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Bluegills look very different from lake to lake--the black flap and the chain design are the only consistent markings, with the male having an orange belly during the spawning period. They range in size from 4 to 10 inches and though ages are inexact, estimates place their life span at 10 years. They are very curious and invariably will crowd around, usually wanting to stay at your side or in back, in order to avoid making eye contact.


The name bluegill is a bit of a misnomer, as many are bright orange or yellow, but there is always an outline of a Monet blue edging on their bodies. The largest bluegills stay in the deepest water and will not normally be seen by the snorleker except in the early morning and at dusk when they are the most active. The exception is in May, June and early July when the jumbo males come in to spawn.


Spawning is a very exciting ritual to observe, and if you are relaxed and quiet, the gills will let you come within inches, and you can stay as long as you like; they will completely ignore you. Every snorkeler should make an attempt to see this unique behavior, as it occurs every spring and early summer, and bluegill nests are easy to spot. They are extremely close to shore--you’re likely to be walking on their beds as you enter the water, but it doesn’t phase them a bit. They make round fairly deep beds extremely close together, and in my book, I give out their locations. The spawning is a spectacular sight; it’s like Grand Central Station at the beginning of the breeding, as the males scramble to attract females to their nests, and females indescriminately flit from nest to nest, laying anywhere from 2000 to 63,000 eggs, each with different males. It’s uproarious entertainment with the water churning with gills of all sizes and colorings, the whole scene lasting for about two days, after which time things get more serious and the group thins out as the egg laying procedure slows down. The males push the females to lie on their sides and hit the bottom to loosen the eggs that sometimes get stuck. The male is always guarding, pushing, prodding, and when the eggs are laid, the female takes no interest in nurturing, but disappears into the deep. It is the male in the fish kingdom, in most cases, who is the guardian of the babies, and he makes an inspiring commitment to care for his young.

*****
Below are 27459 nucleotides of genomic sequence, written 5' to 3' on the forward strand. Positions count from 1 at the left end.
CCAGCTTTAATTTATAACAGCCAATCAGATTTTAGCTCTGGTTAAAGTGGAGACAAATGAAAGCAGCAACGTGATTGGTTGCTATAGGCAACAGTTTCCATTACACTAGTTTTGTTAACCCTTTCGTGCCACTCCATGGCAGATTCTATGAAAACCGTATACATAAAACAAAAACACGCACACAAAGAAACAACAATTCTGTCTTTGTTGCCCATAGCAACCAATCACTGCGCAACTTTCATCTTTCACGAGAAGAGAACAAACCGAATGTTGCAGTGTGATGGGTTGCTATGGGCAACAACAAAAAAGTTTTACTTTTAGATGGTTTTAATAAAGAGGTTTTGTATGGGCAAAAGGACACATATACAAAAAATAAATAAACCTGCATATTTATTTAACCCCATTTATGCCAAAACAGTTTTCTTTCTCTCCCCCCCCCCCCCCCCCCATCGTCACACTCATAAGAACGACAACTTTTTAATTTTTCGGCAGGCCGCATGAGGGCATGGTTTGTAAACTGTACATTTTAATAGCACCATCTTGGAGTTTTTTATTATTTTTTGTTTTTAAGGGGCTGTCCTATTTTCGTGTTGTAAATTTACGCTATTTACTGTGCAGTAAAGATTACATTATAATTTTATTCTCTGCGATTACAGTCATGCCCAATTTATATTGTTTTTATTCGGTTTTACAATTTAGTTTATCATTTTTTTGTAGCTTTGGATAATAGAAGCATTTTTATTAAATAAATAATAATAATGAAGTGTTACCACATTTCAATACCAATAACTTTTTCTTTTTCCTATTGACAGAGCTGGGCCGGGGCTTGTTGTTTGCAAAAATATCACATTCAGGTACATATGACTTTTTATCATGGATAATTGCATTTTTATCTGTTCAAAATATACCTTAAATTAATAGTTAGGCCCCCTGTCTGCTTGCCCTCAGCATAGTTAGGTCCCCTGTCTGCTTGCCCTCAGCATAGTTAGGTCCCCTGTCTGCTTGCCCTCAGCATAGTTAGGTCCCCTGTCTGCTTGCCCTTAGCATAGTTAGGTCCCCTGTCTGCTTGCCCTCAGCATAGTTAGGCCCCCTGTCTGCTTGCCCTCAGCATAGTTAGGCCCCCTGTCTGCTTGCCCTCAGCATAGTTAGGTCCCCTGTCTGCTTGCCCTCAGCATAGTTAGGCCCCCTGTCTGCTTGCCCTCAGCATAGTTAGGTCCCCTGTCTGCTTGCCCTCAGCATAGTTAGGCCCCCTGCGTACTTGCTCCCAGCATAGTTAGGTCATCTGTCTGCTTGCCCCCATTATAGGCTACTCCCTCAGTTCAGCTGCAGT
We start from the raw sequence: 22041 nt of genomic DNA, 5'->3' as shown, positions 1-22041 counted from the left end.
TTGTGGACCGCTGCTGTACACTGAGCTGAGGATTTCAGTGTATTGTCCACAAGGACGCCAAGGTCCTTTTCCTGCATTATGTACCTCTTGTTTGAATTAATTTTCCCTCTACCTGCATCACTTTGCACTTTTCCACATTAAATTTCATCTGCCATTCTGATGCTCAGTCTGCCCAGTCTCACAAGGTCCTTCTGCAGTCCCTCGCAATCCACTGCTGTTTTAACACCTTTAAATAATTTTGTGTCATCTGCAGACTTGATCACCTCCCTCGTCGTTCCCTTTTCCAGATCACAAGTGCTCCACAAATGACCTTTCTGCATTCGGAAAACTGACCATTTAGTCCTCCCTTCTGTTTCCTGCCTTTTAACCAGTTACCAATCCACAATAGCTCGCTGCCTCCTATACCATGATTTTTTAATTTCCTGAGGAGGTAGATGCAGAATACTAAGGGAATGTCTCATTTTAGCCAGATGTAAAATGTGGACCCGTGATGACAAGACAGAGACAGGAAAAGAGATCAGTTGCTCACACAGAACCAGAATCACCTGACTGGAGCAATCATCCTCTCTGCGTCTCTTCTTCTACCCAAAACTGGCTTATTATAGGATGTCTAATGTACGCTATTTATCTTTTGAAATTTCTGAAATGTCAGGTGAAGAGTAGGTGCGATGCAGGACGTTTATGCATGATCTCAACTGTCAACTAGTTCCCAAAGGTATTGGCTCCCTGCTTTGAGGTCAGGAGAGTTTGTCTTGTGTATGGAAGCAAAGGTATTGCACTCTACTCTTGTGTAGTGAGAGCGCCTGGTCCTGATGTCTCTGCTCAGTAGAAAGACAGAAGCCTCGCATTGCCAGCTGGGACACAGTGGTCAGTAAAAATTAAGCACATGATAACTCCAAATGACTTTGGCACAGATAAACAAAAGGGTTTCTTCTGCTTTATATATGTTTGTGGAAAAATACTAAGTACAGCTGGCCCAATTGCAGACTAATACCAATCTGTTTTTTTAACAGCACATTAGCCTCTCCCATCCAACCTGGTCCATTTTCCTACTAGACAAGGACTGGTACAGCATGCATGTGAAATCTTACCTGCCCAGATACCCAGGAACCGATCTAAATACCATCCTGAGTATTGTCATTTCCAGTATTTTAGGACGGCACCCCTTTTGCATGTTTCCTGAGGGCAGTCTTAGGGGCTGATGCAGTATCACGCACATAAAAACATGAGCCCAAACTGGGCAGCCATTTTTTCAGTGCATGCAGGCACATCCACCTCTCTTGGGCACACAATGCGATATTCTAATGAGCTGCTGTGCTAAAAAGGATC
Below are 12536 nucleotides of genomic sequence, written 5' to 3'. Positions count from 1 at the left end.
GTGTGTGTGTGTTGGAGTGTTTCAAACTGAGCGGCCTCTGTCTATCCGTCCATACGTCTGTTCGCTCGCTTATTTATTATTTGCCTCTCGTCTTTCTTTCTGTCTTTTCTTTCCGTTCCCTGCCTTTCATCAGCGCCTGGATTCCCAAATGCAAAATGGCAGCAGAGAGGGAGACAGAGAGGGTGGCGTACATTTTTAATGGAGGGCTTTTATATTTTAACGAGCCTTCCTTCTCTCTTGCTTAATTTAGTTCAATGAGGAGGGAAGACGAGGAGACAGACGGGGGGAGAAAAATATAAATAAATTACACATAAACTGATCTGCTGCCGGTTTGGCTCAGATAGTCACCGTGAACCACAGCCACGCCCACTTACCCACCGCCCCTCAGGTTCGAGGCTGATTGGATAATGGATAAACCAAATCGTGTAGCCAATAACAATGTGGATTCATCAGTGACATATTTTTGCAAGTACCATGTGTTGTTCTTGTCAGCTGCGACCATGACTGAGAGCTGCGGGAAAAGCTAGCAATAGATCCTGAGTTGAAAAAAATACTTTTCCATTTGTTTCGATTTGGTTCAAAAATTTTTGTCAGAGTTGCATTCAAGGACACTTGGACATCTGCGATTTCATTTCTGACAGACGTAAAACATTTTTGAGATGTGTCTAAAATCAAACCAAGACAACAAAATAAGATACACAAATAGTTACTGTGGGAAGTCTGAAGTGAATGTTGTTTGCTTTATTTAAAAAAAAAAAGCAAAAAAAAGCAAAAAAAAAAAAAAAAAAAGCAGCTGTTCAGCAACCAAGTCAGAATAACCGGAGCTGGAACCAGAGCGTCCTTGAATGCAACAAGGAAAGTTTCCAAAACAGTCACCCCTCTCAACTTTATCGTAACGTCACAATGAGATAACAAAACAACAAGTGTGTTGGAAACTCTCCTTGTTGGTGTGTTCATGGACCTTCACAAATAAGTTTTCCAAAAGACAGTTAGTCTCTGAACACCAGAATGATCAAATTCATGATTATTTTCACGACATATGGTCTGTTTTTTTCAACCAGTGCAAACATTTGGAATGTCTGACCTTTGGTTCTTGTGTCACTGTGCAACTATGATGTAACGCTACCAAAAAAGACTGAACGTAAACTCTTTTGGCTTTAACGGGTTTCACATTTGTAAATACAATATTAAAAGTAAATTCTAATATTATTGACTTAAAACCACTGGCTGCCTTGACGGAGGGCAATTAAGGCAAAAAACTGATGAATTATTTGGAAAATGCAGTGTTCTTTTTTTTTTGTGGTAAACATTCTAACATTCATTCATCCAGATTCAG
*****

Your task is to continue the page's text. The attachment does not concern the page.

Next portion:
For two and a half weeks he circles the nest continuously, frequently standing on his tail to fan the eggs to keep the sediment from settling and suffocating the eggs and to keep the eggs oxygenated. In spite of all this effort, predators such as pike and carp will eat the majority of the eggs and there will be only a few survivors.


It is amazing to see the attempts each bluegill will make to see that his nest is distinctive. I would invariably see some object in the center of each bed to identify it--in one case orange paper had been dragged in, sometimes a colorful stone, a shiny clam shell, or in another case a piece of underwear. After the females leave, there is still much pushing and shoving among the remaining males, if a neighbor tries to invade. The activity, color and behavior make it a sight not to be missed. And the best part is that it takes place in only 2-3 feet of water.


It is said that bluegills can predict a dry or rainy season. If the season will be rainy, they will build their beds right next to shore--if dry, they will build them further out.

One denizen of the deep that always gives an adrenaline rush is the northern pike, sometimes referred to as the water wolf. With its alligator-like head and spear shaped body with kidney shaped spots, he presents an intimidating and menacing sight, reminding one very much of the ocean barracuda. Pike are voracious predators from the time they are only inches long. They will attack another fish or duck up to a third of their size. Indeed if you were small enough, a threat to you would be real. However, with our size advantage, there is absolutely nothing to fear, as a pike strikes only other fish and small animals that he can eat in one chunk. They are lazy and lie in absolute stillness at the edge of the weed beds, often in shallow areas, to suddenly ambush a passing fish. Pike are generally 16-30 inches in length and can actually live to the age of 65, with females living longer than males.

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